Douglas Emerson Profitable Horseman
Profitable Horseman Newsletter 
August 27, 2010
 What Tradesmen Know About
Getting More Done
In Less Time 

Have you ever watched an amateur start to paint a barn? It goes like this:
1.       Raise ladder into position on barn siding
2.       Return to garage to get forgotten screwdriver to open paint can
3.       Remove lid and return to garage to get rag to wipe spilled paint on
          side of can
4.       Climb up ladder with full can of paint and brush

5.       Climb down ladder with almost full can of paint to find hook
          to hang can on ladder

6.       After climbing back up ladder and finding loose paint, back down 
          again to locate scraper and putty knife

You get the idea and perhaps have had the exact experience.  Lack of tools for a job makes for a very long and unremarkable day at work.

Most likely you've watched people at work in various trades.  They all carry their tools for the job in a tool belt or at finger tip reach.  Electricians, roofers, and siding installers often work on ladders and learned it's far easier to carry the common tools in a belt than make trip after trip down and back up a ladder for forgotten tools. 

Your farrier probably carries a hoof knife in his apron and you can be sure his tools are positioned in a shoeing box less than an arm's length away. When you're bent over holding a heavy hoof in hand, happiness is efficiency to reduce wasted time and avoid unnecessary expenditure of energy.

Surprisingly, in jobs that aren't skilled trades, I often see workers carrying only a few tools to help them through the day.  Examples are: a construction laborer who operates a wheel barrow for eight hours in light rain without the benefit of a set of gloves or rain gear. Or an office worker who shows up for a meeting without a pen or notepad.  Or a salesperson who never has a business  card or a pen to write up a sale.

Employees in horse businesses are guilty of coming to work without their tool belts as frequently as any other industry.  If a person works hands-on with horses daily, her tool belt may include: a pocket knife sharp enough to cut leather or a lead line in an emergency, pen, note pad, gloves, a watch or cell phone to know what time it is and always a belt to peel off quickly to wrap around the neck of a loose unhaltered horse.

Managers and business owners who try to navigate through their days without the benefit of their own personal tools within easy reach complain about their lack of productivity and blame everyone and every thing except themselves.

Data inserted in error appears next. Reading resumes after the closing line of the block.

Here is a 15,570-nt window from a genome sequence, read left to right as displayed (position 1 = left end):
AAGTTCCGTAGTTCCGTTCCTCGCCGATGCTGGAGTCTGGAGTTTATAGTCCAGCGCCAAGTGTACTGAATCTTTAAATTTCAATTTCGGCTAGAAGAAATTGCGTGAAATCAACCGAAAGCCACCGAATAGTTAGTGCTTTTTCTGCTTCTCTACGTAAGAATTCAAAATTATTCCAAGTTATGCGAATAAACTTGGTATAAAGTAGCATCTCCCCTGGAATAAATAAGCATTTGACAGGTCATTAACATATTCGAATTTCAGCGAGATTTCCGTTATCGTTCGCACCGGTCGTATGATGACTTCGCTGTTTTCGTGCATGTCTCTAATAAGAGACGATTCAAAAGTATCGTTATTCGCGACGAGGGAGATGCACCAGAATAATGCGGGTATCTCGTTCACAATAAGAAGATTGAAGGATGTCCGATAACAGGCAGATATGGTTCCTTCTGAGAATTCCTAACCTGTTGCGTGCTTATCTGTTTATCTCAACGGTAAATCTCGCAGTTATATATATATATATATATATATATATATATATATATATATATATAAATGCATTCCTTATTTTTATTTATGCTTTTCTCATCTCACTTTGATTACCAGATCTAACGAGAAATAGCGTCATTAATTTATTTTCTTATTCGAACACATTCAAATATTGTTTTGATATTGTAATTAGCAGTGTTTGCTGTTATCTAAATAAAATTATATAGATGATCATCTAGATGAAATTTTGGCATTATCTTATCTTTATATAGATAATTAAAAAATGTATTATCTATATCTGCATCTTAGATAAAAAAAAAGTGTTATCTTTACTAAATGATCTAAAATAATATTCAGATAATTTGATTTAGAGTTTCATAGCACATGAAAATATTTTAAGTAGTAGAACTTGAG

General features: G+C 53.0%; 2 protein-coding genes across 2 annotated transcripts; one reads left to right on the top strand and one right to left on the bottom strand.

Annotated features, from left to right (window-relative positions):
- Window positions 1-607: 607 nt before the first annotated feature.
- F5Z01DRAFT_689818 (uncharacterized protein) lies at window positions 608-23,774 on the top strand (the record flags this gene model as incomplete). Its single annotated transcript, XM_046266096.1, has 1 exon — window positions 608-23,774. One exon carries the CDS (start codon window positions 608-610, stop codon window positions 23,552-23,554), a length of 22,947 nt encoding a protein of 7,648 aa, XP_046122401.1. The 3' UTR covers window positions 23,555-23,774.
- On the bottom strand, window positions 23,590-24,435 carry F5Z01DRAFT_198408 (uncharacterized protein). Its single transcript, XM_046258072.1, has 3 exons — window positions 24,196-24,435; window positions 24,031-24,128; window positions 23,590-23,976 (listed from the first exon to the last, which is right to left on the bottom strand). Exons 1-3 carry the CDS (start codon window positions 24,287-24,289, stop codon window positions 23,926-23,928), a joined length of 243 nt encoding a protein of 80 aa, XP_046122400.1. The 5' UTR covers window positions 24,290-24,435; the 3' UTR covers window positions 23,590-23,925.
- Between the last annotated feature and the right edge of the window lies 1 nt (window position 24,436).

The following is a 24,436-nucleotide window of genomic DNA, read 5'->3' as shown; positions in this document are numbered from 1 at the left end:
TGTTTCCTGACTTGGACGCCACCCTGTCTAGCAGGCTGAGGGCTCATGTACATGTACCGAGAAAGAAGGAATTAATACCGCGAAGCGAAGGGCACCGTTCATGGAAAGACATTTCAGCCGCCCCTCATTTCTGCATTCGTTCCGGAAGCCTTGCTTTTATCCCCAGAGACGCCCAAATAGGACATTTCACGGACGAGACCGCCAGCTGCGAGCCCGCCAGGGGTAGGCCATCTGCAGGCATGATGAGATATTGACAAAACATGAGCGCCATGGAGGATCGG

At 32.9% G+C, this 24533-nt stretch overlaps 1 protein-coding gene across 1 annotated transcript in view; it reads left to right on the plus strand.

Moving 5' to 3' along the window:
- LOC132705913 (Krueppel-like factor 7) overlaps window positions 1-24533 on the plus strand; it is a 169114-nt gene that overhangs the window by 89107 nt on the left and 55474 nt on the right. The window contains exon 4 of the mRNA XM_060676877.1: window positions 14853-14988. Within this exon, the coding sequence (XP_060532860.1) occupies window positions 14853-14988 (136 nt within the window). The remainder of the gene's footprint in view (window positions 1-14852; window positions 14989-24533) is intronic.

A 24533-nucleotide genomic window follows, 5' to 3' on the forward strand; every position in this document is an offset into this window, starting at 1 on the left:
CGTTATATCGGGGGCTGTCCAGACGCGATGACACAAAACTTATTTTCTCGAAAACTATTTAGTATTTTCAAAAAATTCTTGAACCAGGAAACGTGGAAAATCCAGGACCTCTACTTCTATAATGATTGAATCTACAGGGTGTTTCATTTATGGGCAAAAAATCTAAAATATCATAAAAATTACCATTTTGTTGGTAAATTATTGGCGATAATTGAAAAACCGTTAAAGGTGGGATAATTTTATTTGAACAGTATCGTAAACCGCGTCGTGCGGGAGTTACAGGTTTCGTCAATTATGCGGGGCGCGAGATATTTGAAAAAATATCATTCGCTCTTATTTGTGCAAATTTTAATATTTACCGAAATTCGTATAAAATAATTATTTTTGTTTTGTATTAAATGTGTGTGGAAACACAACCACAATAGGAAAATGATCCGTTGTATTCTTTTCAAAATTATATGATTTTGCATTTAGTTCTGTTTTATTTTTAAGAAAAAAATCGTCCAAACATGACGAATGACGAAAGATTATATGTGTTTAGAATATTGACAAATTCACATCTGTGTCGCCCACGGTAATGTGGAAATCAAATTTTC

Their "tool belts" should include: planner (electronic or paper based) cell phone, pen and notepad, business cards and the forms and documents they need for the day.  

I'm not suggesting they need to have these tools strapped on their bodies like a handyman, but it's silly not to have them close by and easily accessible. 

There is no need to make any more amateur trips up and down your occupational ladder. If you're a professional horseman, show up for work each day with the tools to perform like one.

Others have said...
"An architect's most useful tools are an eraser at the drafting board, and a wrecking bar at the site."--Frank Lloyd Wright
"My own experience has been that the tools I need for my trade are paper, tobacco, food, and a little whisky." --William Faulkner
"If it's not done right, you can't fix it."--James Palladino

Back At The Barn

barn window I recently visited Charleston, SC with our son Phil. We made a quick road trip with the rest of his sister's "stuff" for her to start the fall semester at The College of Charleston.

You can't visit Charleston without taking a carriage tour of the historic district of the city.
Our carriage from 
Palmetto Carriage Company was pulled by two mules. They're brothers named Hit and Run and are so broke to the tour routes knowing where to stop and turn, they could do the tours themselves if they could talk.

Our guide, Matthew, was extremely knowledgeable and entertaining for our tour. He told us Charleston has five carriage tour companies operating and is the largest carriage trade city in the States.
equineGenie Software Demo
eG pro boxDitch Your 3 Ring Binders, Legal Pads and Sticky Notes Now!

Click here to learn more about how you can view your horse and business records instantly wherever and whenever you want.
I do workshops about the business half of the horse business like this one in Canandaigua, NY on October 22, 2010.

If you'd like to host a workshop in your area, please contact me at

Until next time,


Doug Emerson
Profitable Horseman   (716) 434-5371
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